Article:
NHS Tayside says it stands ready to treat coronavirus patients – as Evening Tele analysis suggests that at best there may only be enough local beds for 2% of potential patients.
Three cases of Covid-19 have now been confirmed in Tayside, down from four on Wednesday, while the number of cases in Scotland has almost doubled from 36 to 60.
Ministers have warned the number will likely rise sharply.
First Minister Nicola Sturgeon has declared that governments across the UK have moved away from the “containment” phase of tackling the virus and into delaying the disease from spreading further.
This is likely to involve a ban on mass gatherings larger than 500 people where police and ambulance staff would typically be required from next week.
Scotland has recorded multiple cases of “community transmission” – where the virus has passed from one person to another within the country, rather than being brought in from the outside.
Scottish Health Minister Jeane Freeman said last week that “reasonable worst case scenario” projections could see as much as 80% of the population infected.
Of those infected, 4% are expected to be hospitalised and around 1% could die.
In Tayside, that reasonable worst-case scenario could see over 13,000 people hospitalised – and upwards of 3,300 fatalities.
Across the region, there are just 31 intensive care and high dependency beds and 1,047 acute hospital beds for less serious cases.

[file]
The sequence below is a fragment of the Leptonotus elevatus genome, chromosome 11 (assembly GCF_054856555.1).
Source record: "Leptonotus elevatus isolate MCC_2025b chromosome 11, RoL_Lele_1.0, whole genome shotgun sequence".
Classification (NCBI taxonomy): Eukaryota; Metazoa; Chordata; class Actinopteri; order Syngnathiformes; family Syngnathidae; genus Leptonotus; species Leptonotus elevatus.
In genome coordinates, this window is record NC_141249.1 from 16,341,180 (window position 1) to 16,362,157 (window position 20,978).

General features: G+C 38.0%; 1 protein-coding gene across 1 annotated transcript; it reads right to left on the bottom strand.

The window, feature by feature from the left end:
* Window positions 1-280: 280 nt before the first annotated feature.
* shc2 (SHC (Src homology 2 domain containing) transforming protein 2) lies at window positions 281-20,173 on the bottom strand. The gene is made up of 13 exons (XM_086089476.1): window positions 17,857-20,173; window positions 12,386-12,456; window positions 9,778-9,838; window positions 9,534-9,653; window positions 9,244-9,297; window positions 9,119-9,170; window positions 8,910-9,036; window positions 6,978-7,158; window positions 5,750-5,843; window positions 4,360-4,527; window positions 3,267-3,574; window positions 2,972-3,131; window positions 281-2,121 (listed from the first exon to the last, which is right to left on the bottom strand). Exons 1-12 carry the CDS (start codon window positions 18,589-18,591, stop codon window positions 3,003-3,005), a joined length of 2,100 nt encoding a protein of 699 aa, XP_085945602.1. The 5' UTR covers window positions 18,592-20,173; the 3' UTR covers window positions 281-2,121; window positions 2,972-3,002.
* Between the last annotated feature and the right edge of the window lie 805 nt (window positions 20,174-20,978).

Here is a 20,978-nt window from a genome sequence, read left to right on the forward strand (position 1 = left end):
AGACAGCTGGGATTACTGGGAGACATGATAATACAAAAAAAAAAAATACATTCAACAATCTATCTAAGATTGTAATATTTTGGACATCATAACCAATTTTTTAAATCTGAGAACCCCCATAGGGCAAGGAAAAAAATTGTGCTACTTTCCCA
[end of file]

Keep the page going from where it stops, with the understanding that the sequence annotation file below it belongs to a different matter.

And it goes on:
Tele analysis of both intensive care and acute beds suggests that as few as 233 of these beds may be available across the region to admit patients at short notice – one for every 57 potential cases.
Scottish Conservative MSP for the North East, Bill Bowman, said: “Even if these figures are taken as a worst-case scenario, the strain on NHS Tayside’s intensive and acute beds could be massive.
“Just how stretched resources get will depend on how individuals respond to emerging advice.
“We must turn a possible spike in cases into a plateau.
“Local healthcare is already beset by challenges and I fear business as usual will not work in the weeks and months ahead.
“On a positive note, the Chancellor’s assurances that the NHS would get as much as it needed to cope with this crisis will improve the morale and confidence of staff and patients all across the UK.
“Both of Scotland’s governments need to work together so the £30 billion coronavirus package gets where it’s needed most.”
However, NHS Tayside says it and other health boards are ready to admit patients anywhere in the country should they require immediate and intensive care.
There are around 500 intensive care and high dependency beds across the whole of Scotland, of which around a third are typically unoccupied.
In particular, a specialist unit in Aberdeen with an intensive life-support system known as an ECMO is available for patients who have a life-threatening response to Covid-19.
Professor Peter Stonebridge, medical director in Tayside, said: “The NHS in Scotland stands ready to deal with coronavirus and we are working to ensure we have the right resources, equipment and staffing in place.
“Our planning will always use the scientific and clinical evidence and we will keep the level of resourcing under constant review.
“All NHS boards have plans in place to increase capacity in critical care in response to any situation of rising demand.
“This includes provision of all appropriate medical equipment including ventilators and further work is underway to map this against scientific and clinical evidence of potential increased demand.”
The latest advice is that people self-isolate for seven days if they believe they have symptoms of the virus.
Common symptoms of Covid-19 include a typically dry cough, a high temperature or fever and shortness of breath.